|Looking down towards Edale.|
So I thought I'd quickly throw up an entry about my first real walk around the Edale "skyline." It was a great way to test just how enthusiastic I am about continuing what I've started to enjoy so much, and the day definitely didn't disappoint me. The views were excellent, I reached a new height and so did my enjoyment level, at the top of Kinder Scout...
We started off the day early, having to drive up to Edale from Derby, setting off at around 6.30am. We knew the day would be a long one, and wanted to give ourselves as much time as possible to take pictures and enjoy ourselves. Arriving in Edale at around 8.30/9.00am, we decided to get straight on with walking as the route we'd take was already decided.
|A very rough aerial view of our route.|
The climb to the top of The Nab to begin with, was definitely tougher than was expected. Having been disappointed that no cafe's were open until 10am, we had skipped breakfast. An amateur mistake! About half way up to the top, a hunting kestrel provided a much needed excuse to stop and take on some fluids and a sneaky chocolate bar. While we did stop though, it reminded me just how much wildlife id seen in my short time exploring the area so far. I was so engrossed in the views from the top of various hills, that I'd paid less attention to just what was around me. After about 10 minutes, we carried on up The Nab and on to the top of Ringing Roger. With the wind ripping all around, I decided to drop down onto a little shelf that was out of the wind so that I could look at my map for a minute. Just inside a crag in the rocks, I happened to find a Geo-cache box! Completely by coincidence. Being new to walking, I had no idea what it was to begin with. It was only when I'd gotten home and looked on the website that I realised what it was. After reading about them some more, and talking with some online friends, I may start to hunt for some more in the future.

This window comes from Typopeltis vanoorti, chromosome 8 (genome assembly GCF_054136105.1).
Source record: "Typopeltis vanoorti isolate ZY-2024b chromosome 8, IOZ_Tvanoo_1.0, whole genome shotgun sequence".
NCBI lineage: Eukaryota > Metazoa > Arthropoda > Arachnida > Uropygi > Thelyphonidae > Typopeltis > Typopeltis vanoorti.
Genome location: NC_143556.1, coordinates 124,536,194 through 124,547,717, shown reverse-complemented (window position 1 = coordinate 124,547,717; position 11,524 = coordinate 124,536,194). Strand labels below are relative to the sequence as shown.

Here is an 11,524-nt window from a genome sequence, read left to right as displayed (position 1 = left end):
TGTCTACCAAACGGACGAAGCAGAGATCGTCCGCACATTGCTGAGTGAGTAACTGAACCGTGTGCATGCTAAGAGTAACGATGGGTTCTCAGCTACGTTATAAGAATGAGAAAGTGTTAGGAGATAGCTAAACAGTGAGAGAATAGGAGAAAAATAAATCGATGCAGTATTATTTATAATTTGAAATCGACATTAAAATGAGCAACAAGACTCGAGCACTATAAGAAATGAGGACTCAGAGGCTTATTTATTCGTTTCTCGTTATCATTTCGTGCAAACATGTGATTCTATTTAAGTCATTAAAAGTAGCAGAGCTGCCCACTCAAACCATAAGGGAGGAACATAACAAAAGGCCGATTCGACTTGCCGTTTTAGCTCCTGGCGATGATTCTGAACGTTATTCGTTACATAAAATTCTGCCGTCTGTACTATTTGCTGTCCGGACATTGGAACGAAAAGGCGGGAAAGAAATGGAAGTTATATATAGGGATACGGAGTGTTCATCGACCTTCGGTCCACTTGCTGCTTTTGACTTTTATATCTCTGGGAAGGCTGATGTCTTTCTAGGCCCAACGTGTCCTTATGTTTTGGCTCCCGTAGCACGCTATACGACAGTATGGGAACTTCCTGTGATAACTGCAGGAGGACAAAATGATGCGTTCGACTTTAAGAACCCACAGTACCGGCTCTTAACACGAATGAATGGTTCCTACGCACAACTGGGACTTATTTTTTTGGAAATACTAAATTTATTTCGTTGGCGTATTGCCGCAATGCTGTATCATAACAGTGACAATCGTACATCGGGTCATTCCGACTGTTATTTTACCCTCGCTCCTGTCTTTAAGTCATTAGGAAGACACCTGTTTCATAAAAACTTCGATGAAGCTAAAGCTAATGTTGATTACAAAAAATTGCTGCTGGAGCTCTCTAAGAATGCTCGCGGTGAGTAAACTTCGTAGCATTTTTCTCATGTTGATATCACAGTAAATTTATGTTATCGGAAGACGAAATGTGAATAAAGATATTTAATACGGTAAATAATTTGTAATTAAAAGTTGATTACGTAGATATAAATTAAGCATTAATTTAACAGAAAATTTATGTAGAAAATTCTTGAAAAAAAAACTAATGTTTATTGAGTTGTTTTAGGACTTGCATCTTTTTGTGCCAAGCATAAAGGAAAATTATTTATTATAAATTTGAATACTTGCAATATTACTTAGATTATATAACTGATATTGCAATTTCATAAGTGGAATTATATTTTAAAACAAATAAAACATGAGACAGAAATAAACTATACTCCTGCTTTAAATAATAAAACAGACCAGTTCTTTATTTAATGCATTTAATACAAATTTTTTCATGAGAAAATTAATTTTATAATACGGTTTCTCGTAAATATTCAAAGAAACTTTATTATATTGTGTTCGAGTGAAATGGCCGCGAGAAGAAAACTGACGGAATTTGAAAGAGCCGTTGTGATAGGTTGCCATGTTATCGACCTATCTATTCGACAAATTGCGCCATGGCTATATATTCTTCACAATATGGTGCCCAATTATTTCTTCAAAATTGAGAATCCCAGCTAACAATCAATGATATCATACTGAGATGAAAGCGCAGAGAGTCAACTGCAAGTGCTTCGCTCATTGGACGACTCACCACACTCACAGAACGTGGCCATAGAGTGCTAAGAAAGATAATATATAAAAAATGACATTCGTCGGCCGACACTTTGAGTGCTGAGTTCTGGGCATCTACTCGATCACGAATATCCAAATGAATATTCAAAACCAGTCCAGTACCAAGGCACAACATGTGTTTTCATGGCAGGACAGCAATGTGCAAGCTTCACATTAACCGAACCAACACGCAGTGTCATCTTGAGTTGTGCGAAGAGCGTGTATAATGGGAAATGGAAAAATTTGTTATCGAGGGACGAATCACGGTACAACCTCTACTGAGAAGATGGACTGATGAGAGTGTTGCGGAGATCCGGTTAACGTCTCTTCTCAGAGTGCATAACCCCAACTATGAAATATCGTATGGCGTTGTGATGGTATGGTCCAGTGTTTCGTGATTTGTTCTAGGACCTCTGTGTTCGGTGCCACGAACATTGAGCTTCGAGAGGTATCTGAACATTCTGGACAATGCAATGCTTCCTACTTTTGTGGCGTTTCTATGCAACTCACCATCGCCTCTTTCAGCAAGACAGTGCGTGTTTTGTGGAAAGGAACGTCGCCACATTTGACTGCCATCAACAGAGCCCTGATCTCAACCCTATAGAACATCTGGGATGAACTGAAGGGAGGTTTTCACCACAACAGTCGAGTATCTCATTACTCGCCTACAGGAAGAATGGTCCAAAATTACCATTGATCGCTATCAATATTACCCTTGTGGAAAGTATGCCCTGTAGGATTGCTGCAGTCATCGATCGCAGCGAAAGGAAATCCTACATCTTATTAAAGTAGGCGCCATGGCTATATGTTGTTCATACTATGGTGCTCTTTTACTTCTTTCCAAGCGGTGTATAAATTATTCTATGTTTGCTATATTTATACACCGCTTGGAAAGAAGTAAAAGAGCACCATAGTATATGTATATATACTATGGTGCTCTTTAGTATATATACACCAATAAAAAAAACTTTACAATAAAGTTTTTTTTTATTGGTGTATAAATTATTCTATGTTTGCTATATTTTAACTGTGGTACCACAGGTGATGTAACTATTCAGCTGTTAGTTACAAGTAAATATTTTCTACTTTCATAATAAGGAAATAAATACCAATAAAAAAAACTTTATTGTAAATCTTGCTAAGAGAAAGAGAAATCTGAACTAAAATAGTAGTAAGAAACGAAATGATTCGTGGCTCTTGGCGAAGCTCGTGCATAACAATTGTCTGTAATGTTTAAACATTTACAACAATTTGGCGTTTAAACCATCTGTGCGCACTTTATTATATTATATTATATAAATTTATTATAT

After Ringing Roger, we carried on our way. One thing I decided that I wanted to see on this trip was Druid's Stone. Ever since I'd first looked at the OS map, it caught my eye, and I wanted to see just what it was. There aren't any pictures that I can find on the internet, so I went with the assumption that it was probably the largest flat-ish rock in the area.
That wasn't the final unexpected discovery of the day either. As we carried on along to Nether Tor, the rocks were taking more odd and interesting shapes. It is a wonder just how much the rain, wind, ice and snow can change such a hardy landscape. It provokes me to think about how much they have changed over the years, and how people would look upon them hundreds of years ago, whether they would know or imagine that they'd still be here now. As I clambered all over the rocks, as I tend to do, I noticed something catch the light. It was a plaque. A metal plaque that had been mounted and attached to the rock, and it read "Neil". That is all it said. Again, no idea what it was doing there. Perhaps it was a memorial of some sort? Has anyone else come across this before? Anyone have more info? Let me know...
|Nether Tor Neil.|
In the second half of the day, we wanted to get to Kinder Scout, possibly Kinder Downfall and then onwards round the top of the valley past Rushup Edge and to Mam Tor. Following the path westward towards Kinder from the top of Grindsbrook brought us to the Woolpacks. If the rocks of the Tors and provoked thought with me of how the landscape had looked in the past and the process of change it had gone through - the Woolpacks certainly got my mind whirring. As I looked around, I started to feel like I was on a completely different planet. The rocks made the landscape look similar to something out of an old Star Trek episode, not that I was expecting a group of aliens to come bouncing round the corner wearing 3 in 1 jackets of course.
Passing Crowden Tower and Pym Chair, there was a little bit of debate as to the reliability of my compass. Its become a little traditional joke already to argue that it isnt working anymore. We were trying to decide exactly where to summit of Kinder Scout was, and walked around for a while before deciding to head to the trig point of Kinder Low in the distance. The view from here just made my day. It was unreal. The expanse infront of us to the west, leading out to Manchester, and on the horizon; Snowdonia. Having lived in Manchester during my teenage years, and being so far away from there now, it felt strange being able to see it from where I was stood after only a few hours walking. It seemed so small looking down on it. So quiet. The complete opposite to what you think standing in the middle of Manchester city centre. Being able to see over to Snowdonia too just reinforced how high we were, and also how much I want to go to wales for some walking too!
|The view westward from Kinder Low.|
|The morning view across the valley from the foot of Mam Tor.|
|The view towards Lose Hill from The Nab.|
|The top of Ringing Roger.|